MIT Researchers Develop New Circuit Design for IoT Sensors That Could Consume Up To 100 Times Less Power

The Internet of Things is a revolution that couldn’t have been possible without the intelligent deployment of sensors of a myriad variety. However, as more and more sensors make their presence felt in the IoT, power consumption spikes. A team of researchers at the Massachusetts Institute of Technology (MIT) have been working on this problem – and have possibly found a solution to the same. MIT researchers have found a way that could be implemented to bring down the level of energy consumed by such sensors.

At the heart of this potentially path breaking idea, is a circuit design that could cause sensors to become more power efficient. Recently, a study by Verizon revealed that currently, there are about 1.2 billion IoT devices in globally. These devices transmit or receive data using wireless technology so as to offer alerts and analysis to users. Verizon projects that the number of IoT devices could soar to about 5.4 billion globally by 2020.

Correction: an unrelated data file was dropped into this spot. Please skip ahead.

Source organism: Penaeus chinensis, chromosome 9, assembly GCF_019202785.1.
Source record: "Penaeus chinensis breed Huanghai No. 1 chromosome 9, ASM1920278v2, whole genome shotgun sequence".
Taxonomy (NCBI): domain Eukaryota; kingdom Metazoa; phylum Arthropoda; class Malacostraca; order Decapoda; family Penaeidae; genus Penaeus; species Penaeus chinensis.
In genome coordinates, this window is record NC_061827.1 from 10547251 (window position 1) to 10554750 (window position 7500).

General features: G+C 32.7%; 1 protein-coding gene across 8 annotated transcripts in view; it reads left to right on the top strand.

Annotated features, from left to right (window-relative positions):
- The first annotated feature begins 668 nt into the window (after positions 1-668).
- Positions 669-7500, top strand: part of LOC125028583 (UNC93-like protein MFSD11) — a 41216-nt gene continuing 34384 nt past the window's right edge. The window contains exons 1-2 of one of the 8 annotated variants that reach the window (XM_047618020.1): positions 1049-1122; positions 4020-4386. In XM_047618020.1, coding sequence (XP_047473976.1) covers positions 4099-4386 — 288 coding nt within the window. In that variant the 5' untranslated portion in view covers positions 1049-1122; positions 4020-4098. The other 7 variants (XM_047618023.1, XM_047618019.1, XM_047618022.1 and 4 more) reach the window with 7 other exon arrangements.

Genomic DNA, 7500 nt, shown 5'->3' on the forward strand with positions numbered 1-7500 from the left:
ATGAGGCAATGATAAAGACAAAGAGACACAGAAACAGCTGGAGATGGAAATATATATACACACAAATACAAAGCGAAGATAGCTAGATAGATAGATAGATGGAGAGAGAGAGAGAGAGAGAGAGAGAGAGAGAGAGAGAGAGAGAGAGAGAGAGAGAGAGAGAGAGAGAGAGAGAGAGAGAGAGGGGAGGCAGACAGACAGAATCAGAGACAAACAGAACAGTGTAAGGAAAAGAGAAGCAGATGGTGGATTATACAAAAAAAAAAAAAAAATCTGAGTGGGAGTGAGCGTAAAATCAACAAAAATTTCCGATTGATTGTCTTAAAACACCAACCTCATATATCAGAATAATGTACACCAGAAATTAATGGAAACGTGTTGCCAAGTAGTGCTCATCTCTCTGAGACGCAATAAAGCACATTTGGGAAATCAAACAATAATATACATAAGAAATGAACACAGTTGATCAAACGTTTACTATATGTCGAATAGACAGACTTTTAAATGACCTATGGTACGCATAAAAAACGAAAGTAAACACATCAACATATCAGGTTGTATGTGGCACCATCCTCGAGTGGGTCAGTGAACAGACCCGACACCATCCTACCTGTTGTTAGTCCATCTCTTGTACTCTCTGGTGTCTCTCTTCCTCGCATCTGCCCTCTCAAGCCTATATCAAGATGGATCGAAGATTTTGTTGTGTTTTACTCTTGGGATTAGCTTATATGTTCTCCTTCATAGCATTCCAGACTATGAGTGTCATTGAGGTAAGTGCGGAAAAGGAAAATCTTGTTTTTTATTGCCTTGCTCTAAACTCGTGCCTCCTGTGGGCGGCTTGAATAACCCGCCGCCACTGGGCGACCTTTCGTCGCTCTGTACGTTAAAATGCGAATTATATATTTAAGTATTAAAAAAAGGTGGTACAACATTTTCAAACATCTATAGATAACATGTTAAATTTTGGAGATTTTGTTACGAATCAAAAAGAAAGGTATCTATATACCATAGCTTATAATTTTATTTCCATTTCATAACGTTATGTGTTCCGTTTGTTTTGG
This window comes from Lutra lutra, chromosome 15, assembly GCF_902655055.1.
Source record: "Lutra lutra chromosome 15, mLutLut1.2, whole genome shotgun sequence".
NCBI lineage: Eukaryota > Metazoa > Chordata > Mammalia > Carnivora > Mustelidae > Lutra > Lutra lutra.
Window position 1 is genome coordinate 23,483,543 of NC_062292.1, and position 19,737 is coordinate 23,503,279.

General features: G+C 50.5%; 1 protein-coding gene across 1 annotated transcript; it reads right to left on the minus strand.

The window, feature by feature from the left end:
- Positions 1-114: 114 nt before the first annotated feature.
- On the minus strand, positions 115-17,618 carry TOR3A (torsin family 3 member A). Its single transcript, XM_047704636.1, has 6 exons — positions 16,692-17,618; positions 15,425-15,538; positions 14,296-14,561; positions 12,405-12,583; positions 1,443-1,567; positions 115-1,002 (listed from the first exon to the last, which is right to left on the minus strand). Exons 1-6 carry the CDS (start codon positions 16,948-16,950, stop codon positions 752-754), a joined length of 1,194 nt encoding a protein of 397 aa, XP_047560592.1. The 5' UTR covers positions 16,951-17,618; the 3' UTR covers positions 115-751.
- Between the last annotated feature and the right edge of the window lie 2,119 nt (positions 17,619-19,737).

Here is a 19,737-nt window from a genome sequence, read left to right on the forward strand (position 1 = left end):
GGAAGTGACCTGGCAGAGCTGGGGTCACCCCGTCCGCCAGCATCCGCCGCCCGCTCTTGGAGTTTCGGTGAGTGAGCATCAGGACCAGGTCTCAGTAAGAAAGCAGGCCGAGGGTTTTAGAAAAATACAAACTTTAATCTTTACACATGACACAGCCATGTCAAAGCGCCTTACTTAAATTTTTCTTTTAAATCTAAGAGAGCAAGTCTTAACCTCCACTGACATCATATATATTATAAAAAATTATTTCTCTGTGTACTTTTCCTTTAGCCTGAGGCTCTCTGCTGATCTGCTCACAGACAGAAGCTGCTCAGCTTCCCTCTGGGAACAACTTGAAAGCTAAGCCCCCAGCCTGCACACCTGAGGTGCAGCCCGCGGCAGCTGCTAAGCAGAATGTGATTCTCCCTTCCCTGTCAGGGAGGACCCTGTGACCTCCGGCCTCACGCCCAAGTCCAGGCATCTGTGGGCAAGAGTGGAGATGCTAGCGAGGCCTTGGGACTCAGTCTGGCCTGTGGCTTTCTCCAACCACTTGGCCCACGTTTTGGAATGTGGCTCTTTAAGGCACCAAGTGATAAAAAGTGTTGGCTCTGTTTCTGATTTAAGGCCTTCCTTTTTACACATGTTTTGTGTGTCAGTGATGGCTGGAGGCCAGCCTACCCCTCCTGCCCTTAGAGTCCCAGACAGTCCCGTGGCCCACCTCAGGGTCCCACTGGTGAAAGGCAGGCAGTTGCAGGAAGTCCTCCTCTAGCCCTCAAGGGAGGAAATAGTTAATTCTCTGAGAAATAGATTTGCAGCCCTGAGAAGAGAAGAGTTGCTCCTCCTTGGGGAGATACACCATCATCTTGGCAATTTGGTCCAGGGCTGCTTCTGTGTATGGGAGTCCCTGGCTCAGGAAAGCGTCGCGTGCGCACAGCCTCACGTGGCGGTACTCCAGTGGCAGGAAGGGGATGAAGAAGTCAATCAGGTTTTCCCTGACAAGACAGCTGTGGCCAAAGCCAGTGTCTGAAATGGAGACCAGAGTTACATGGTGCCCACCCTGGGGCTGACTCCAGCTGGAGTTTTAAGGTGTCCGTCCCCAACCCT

The researchers noted during their study that most sensors that are deployed in the IoT stay idle until the time they are prompted to transmit or receive data. In the idle state, sensors tend to experience energy leakage. But with their new circuit design, researchers have found a way in which transmitters could bring down this energy leakage by about 100 times when in the idle state. This could effectively bring down the battery life of sensors by several months.

A number of wireless technologies are now reaching new efficiency milestones. Despite this positive shift, they still continue to be energy guzzlers. The MIT researchers kept this aspect in mind during the study, and ensured that they did not compromise of the quality or speed of wireless connectivity. The new design can generate enough amounts of power to send and receive data via a Bluetooth device or to the 802.15.4 specification.

0 comments:

Post a Comment

Note: only a member of this blog may post a comment.

Latest Post

Market Research Reports